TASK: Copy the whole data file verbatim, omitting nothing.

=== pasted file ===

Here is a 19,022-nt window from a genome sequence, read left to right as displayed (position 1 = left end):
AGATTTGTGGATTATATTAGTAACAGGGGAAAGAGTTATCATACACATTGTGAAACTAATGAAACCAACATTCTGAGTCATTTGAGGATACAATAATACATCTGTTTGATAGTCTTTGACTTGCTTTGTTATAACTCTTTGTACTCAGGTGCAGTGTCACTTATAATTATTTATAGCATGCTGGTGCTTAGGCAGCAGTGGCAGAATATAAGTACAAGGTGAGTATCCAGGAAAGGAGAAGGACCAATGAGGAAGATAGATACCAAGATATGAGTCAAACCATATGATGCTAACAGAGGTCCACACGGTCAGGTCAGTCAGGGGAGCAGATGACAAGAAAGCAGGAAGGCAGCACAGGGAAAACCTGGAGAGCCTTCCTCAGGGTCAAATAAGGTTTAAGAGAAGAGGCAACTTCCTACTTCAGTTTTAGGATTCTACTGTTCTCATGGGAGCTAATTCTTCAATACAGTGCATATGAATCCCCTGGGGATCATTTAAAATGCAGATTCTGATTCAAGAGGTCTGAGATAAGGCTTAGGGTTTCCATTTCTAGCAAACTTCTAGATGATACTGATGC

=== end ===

Here is a 19,022-nt window from a genome sequence, read left to right as displayed (position 1 = left end):
AGATTTGTGGATTATATTAGTAACAGGGGAAAGAGTTATCATACACATTGTGAAACTAATGAAACCAACATTCTGAGTCATTTGAGGATACAATAATACATCTGTTTGATAGTCTTTGACTTGCTTTGTTATAACTCTTTGTACTCAGGTGCAGTGTCACTTATAATTATTTATAGCATGCTGGTGCTTAGGCAGCAGTGGCAGAATATAAGTACAAGGTGAGTATCCAGGAAAGGAGAAGGACCAATGAGGAAGATAGATACCAAGATATGAGTCAAACCATATGATGCTAACAGAGGTCCACACGGTCAGGTCAGTCAGGGGAGCAGATGACAAGAAAGCAGGAAGGCAGCACAGGGAAAACCTGGAGAGCCTTCCTCAGGGTCAAATAAGGTTTAAGAGAAGAGGCAACTTCCTACTTCAGTTTTAGGATTCTACTGTTCTCATGGGAGCTAATTCTTCAATACAGTGCATATGAATCCCCTGGGGATCATTTAAAATGCAGATTCTGATTCAAGAGGTCTGAGATAAGGCTTAGGGTTTCCATTTCTAGCAAACTTCTAGATGATACTGATGC